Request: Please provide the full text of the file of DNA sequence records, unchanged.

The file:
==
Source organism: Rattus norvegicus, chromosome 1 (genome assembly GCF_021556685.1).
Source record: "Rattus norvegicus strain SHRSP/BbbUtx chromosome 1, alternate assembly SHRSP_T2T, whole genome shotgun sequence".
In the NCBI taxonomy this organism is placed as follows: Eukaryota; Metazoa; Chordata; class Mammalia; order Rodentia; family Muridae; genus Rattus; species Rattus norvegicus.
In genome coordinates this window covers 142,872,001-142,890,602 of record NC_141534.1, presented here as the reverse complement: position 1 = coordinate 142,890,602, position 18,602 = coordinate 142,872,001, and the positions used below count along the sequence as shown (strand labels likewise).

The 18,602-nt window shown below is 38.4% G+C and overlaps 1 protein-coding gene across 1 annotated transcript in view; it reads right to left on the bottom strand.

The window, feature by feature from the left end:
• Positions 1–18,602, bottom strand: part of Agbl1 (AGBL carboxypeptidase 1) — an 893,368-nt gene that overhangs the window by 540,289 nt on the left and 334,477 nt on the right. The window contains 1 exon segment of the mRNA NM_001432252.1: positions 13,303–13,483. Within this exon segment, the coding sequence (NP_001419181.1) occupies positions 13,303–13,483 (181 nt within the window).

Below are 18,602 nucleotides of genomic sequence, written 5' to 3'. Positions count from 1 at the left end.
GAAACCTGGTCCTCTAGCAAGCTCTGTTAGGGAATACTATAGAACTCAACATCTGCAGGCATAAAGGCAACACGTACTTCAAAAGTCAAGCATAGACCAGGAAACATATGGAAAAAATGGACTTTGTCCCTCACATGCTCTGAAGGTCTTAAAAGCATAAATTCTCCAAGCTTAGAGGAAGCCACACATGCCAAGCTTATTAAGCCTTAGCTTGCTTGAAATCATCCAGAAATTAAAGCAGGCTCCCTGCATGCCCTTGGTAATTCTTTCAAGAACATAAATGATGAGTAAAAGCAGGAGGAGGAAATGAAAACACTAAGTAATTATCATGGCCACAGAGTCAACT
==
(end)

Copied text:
Source organism: Rattus norvegicus, chromosome 1 (genome assembly GCF_021556685.1).
Source record: "Rattus norvegicus strain SHRSP/BbbUtx chromosome 1, alternate assembly SHRSP_T2T, whole genome shotgun sequence".
In the NCBI taxonomy this organism is placed as follows: Eukaryota; Metazoa; Chordata; class Mammalia; order Rodentia; family Muridae; genus Rattus; species Rattus norvegicus.
In genome coordinates this window covers 142,872,001-142,890,602 of record NC_141534.1, presented here as the reverse complement: position 1 = coordinate 142,890,602, position 18,602 = coordinate 142,872,001, and the positions used below count along the sequence as shown (strand labels likewise).

The 18,602-nt window shown below is 38.4% G+C and overlaps 1 protein-coding gene across 1 annotated transcript in view; it reads right to left on the bottom strand.

The window, feature by feature from the left end:
• Positions 1–18,602, bottom strand: part of Agbl1 (AGBL carboxypeptidase 1) — an 893,368-nt gene that overhangs the window by 540,289 nt on the left and 334,477 nt on the right. The window contains 1 exon segment of the mRNA NM_001432252.1: positions 13,303–13,483. Within this exon segment, the coding sequence (NP_001419181.1) occupies positions 13,303–13,483 (181 nt within the window).

Below are 18,602 nucleotides of genomic sequence, written 5' to 3'. Positions count from 1 at the left end.
GAAACCTGGTCCTCTAGCAAGCTCTGTTAGGGAATACTATAGAACTCAACATCTGCAGGCATAAAGGCAACACGTACTTCAAAAGTCAAGCATAGACCAGGAAACATATGGAAAAAATGGACTTTGTCCCTCACATGCTCTGAAGGTCTTAAAAGCATAAATTCTCCAAGCTTAGAGGAAGCCACACATGCCAAGCTTATTAAGCCTTAGCTTGCTTGAAATCATCCAGAAATTAAAGCAGGCTCCCTGCATGCCCTTGGTAATTCTTTCAAGAACATAAATGATGAGTAAAAGCAGGAGGAGGAAATGAAAACACTAAGTAATTATCATGGCCACAGAGTCAACT